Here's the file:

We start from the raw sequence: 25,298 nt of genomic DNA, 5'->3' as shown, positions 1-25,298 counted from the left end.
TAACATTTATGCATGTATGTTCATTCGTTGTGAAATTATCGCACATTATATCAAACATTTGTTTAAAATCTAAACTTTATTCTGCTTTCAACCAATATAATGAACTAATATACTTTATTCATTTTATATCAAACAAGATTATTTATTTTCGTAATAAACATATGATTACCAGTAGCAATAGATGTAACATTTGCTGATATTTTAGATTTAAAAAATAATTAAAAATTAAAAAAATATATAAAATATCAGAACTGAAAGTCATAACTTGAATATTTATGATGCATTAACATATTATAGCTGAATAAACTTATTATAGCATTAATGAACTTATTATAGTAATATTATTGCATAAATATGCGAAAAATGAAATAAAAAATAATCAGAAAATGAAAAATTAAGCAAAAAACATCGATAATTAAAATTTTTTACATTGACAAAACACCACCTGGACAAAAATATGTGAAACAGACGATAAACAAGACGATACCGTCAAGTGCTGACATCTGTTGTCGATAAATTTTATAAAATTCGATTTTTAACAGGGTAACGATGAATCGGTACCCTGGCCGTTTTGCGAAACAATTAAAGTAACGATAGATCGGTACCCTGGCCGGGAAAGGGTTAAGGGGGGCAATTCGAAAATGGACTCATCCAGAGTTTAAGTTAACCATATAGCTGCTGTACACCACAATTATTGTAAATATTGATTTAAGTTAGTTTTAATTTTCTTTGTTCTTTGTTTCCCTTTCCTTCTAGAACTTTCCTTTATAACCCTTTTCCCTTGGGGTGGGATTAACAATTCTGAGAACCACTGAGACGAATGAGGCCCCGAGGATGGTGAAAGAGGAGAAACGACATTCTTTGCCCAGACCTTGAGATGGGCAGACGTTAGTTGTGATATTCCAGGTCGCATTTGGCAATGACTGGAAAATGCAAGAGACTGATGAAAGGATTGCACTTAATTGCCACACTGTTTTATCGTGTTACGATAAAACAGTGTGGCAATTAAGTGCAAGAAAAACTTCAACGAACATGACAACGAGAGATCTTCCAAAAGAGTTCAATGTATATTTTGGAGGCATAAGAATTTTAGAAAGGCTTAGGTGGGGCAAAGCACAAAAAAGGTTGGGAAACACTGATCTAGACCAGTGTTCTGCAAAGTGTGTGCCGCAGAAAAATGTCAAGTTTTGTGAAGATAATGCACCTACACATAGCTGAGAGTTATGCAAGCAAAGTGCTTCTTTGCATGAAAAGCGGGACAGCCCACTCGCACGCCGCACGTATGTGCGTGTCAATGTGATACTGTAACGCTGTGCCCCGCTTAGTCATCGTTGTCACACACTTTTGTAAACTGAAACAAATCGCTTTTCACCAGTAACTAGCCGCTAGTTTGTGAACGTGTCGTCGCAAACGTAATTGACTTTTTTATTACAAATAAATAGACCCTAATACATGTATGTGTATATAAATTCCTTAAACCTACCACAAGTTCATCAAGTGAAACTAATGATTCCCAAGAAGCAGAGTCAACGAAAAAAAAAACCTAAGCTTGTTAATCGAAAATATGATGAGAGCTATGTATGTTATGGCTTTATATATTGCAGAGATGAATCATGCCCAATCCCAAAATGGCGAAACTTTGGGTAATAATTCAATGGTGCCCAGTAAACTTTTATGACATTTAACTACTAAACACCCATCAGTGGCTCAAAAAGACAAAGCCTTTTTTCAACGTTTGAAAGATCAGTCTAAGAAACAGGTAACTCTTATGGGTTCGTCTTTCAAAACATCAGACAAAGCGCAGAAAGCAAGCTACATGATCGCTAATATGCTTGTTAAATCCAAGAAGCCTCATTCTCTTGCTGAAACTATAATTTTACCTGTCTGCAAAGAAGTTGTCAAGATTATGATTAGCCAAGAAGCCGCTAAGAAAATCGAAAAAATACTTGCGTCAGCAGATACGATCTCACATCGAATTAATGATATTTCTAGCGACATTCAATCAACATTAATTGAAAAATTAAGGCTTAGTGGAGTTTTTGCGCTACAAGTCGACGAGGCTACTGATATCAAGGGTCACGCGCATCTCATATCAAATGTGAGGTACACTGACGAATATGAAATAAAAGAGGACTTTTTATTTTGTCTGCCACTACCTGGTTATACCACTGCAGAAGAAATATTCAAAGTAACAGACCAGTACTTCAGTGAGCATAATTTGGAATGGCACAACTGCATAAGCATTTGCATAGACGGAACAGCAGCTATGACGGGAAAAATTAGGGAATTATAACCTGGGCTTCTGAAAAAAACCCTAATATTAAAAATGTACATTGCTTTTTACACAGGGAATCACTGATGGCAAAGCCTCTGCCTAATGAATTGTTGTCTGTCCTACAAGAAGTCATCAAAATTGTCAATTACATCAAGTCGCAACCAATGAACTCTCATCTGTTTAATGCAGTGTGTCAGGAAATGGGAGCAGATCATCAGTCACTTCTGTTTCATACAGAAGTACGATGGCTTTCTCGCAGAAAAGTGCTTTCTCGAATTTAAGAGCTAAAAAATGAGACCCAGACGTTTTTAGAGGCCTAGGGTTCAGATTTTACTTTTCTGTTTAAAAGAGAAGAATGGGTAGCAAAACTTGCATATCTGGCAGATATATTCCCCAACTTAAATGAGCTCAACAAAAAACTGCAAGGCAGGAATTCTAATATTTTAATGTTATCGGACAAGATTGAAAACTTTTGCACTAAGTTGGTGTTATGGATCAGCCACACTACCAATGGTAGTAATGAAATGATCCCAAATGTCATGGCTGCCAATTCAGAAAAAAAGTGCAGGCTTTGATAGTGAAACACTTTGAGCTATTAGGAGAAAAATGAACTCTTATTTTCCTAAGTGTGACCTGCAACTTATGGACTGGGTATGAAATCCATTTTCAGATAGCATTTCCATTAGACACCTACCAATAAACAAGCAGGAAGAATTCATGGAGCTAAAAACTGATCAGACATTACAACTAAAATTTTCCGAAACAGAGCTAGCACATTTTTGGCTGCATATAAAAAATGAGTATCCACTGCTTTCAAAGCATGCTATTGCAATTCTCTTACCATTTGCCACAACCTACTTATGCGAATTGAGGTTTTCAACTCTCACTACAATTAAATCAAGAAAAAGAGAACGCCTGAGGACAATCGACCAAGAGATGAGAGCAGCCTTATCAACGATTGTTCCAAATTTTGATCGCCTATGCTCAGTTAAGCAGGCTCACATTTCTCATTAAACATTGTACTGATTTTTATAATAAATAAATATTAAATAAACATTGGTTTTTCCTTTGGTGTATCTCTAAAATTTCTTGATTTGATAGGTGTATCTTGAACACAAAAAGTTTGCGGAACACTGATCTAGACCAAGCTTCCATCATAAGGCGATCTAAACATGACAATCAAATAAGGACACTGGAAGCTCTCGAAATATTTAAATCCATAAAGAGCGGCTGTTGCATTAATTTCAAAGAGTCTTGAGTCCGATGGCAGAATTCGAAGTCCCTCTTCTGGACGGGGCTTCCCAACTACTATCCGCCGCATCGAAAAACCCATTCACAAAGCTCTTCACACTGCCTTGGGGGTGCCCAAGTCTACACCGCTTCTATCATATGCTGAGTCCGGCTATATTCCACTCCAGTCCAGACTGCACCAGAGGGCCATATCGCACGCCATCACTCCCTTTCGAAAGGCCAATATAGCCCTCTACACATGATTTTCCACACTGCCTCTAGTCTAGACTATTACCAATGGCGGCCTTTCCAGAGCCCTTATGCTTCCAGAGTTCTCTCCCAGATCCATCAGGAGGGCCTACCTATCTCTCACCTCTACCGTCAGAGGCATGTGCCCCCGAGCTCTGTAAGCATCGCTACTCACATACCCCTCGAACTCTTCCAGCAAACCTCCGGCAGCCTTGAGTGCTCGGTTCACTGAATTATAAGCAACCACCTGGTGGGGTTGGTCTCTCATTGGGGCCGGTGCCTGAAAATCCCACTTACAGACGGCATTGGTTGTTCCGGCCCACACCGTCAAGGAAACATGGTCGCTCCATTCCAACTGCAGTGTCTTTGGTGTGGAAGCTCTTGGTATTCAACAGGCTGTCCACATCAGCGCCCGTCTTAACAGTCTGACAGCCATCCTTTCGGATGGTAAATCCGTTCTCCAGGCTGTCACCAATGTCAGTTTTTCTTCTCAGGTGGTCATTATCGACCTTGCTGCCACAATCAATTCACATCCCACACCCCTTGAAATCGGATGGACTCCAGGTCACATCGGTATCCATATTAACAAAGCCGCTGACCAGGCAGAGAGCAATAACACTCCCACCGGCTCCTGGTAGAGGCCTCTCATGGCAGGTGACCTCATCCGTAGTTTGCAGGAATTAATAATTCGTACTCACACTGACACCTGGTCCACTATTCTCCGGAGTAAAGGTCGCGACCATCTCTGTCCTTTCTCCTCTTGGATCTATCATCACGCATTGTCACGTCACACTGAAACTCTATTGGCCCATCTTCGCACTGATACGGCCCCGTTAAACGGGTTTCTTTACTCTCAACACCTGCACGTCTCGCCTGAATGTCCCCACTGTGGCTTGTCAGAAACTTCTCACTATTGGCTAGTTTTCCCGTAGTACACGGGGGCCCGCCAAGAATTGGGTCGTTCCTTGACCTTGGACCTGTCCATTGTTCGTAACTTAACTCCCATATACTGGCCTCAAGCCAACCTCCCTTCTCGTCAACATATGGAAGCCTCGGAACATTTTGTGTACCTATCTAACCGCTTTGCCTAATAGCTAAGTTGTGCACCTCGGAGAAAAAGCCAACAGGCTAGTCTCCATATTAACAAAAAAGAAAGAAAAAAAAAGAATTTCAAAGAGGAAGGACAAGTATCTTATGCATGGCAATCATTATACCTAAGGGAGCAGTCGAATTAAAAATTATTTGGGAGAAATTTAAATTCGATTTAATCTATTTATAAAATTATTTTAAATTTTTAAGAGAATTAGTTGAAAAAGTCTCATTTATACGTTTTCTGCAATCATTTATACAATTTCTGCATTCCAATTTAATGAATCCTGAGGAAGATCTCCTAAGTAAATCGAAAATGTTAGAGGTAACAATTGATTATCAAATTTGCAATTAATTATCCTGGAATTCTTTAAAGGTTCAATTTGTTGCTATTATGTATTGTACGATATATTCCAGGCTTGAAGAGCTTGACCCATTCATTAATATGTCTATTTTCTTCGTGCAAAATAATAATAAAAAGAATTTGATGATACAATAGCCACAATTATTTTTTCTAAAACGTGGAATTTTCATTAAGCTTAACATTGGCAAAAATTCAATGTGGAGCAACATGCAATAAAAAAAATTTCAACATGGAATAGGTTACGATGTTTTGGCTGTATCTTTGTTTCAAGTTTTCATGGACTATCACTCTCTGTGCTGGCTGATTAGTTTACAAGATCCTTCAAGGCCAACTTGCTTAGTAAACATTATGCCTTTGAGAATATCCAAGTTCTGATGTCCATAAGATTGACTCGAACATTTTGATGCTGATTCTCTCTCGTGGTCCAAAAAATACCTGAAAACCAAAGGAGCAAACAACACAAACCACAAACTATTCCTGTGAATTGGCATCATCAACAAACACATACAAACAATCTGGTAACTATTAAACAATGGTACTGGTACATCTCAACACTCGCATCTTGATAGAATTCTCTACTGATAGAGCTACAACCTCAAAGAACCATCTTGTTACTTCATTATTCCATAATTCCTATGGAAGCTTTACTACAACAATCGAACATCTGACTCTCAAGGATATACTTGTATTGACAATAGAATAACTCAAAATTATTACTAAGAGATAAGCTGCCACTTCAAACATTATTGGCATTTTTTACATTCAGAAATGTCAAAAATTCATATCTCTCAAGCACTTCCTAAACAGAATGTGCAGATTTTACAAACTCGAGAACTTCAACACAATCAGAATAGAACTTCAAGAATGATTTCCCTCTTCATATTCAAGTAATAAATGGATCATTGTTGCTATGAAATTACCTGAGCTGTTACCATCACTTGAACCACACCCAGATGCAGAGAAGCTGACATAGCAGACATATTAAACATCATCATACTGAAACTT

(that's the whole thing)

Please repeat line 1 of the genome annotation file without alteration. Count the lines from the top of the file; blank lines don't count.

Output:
We start from the raw sequence: 25,298 nt of genomic DNA, 5'->3' as shown, positions 1-25,298 counted from the left end.